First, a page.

In 2011, a Southern California real estate agent, Ali Bararsani, sued his broker, Coldwell Banker, claiming that he was an employee, not an independent contractor, and as such he was entitled to reimbursement of business expenses and many other employee benefits such as overtime, coffee breaks, etc. Although that dispute was recently settled, the filing opened a Pandora’s box of litigation across the country challenging whether real estate agents should be taxed as employees or independent contractors. But if you are looking to get a house, make sure to check the Houses for sale in Brisbane from Image Property. The underlying issue is a conflict between traditional employment law and a special exemption for real estate agents. The IRS and most states use a 20–part test to determine whether or not someone is an employee or independent contractor. These points examine such factors as the control exercised by the company compared with the freedom from control experienced by the worker. When examined through this filter alone, most real estate agents might be deemed to be employees of their broker. However, in most states, including California, an exemption exists which allows real estate agents to be treated as independent contractors if 3 conditions exist:
  1. They possess a real estate license
  2. They derive substantially all of their compensation for services performed as a real estate agent rather than the number of hours worked
  3. They perform their services pursuant to a written contract that identifies that they will not be treated as an employee for tax purposes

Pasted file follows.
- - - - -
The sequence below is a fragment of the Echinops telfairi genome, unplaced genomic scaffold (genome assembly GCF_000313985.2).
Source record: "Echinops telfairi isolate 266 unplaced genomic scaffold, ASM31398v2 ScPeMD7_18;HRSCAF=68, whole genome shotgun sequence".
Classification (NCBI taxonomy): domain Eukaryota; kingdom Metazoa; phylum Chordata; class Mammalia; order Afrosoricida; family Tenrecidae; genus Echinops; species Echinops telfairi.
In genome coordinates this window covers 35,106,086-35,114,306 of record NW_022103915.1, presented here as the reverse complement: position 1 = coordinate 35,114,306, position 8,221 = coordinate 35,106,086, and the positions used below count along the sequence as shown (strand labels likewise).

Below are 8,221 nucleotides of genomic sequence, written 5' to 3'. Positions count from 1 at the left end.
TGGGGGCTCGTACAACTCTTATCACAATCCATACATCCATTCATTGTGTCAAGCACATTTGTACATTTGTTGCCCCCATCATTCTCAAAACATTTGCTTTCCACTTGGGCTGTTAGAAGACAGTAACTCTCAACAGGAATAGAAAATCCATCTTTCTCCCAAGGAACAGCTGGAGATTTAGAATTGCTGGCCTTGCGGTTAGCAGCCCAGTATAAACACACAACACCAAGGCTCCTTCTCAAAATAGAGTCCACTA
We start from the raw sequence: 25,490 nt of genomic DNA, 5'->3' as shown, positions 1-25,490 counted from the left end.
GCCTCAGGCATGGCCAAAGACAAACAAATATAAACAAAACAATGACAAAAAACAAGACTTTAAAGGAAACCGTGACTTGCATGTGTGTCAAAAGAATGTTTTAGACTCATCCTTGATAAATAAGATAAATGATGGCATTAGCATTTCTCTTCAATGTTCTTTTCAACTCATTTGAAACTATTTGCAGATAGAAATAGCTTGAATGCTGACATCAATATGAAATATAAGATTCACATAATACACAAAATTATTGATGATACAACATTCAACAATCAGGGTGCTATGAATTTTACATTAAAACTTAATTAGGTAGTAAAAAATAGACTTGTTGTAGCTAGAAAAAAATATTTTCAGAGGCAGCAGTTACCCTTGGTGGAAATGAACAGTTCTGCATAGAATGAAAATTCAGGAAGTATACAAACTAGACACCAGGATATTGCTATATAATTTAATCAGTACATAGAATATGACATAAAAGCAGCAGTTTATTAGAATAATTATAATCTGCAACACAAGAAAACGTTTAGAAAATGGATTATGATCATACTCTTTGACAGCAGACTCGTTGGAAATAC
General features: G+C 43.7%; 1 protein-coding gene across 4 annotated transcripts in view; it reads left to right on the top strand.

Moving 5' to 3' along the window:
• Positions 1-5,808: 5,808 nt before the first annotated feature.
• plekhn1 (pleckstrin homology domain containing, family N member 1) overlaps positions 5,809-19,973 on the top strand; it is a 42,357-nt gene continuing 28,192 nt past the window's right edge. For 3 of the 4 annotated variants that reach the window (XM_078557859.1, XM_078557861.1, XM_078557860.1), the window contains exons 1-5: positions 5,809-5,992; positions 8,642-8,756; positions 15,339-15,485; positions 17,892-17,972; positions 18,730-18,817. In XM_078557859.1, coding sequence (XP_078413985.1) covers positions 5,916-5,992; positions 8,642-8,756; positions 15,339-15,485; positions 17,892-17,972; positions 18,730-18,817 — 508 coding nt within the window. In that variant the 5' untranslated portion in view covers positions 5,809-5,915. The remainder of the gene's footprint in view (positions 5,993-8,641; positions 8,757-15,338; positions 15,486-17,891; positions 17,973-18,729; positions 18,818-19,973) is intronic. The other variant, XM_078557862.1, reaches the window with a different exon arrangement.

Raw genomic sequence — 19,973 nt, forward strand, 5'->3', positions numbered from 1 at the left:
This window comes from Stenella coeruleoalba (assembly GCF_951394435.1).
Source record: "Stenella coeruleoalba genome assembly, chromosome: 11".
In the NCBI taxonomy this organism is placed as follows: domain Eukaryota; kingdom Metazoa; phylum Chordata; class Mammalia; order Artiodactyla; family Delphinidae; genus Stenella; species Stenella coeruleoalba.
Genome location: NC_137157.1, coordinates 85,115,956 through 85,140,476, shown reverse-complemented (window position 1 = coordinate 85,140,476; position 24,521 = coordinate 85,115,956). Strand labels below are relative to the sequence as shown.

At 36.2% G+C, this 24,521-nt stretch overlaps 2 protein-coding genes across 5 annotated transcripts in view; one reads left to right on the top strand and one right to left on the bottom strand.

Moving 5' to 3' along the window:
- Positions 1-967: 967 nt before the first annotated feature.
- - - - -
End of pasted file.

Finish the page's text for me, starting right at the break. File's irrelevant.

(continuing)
Bararsani and his followers claim that the brokers exercise more control than the exemption allows. Part of the problem is that Brokers are required by state Licensing laws to “supervise” their agents. So where is the line to be drawn between allowable supervision and excess control? Can an office have a dress code? Can a supervisor require the agents to attend training programs to teach them how to be more effective in their profession? Can a broker require the agents to spend time at the office participating in “floor time” or other marketing efforts? Can a broker require the agents to participate in and pay for MLS membership to buy and sell properties? The risks are huge: if a brokerage is found at fault in their tax treatment of agents, the fines and penalties could destroy them. And, the risk is increased further where brokerages encourage agents to work within teams which may separately violate the standards. There is no easy solution. If brokers were required to treat all agents as employees, the real estate profession would likely downsize by 50% as brokers get rid of nonproductive agents and top performers leave to open their own offices where they can keep their independent status. Trade organization such SAR and PCAR could disappear due to the lost dues from departing agents. If you are a real estate agent or a broker operating a real estate company, it is absolutely crucial that you understand these distinctions and make sure that you are operating in such a way as to not evidence an “employer–employee” relationship… and that includes making sure that you do not use those terms in your agent agreements, policy manuals, or other company documents. If you are looking for high-quality roofing work check a trusted gutter cleaning company in Gettysburg or you can click on the following and contact South Shore Roofing Contractor. They are licensed private contractor with years of experience in this business ensuring you with the perfect rooftop you desire. If you are not certain whether your practices are safe or expose you to risk, ask your company general counsel or employment law attorney for advice. The attorneys of BPE Law Group, P.C. advise and represent brokerages and real estate agents in dealing with their legal concerns and maximizing their opportunities. If you would like a consultation with us, please call our office at (916) 966-2260 or email me at sjbeede@bpelaw.com.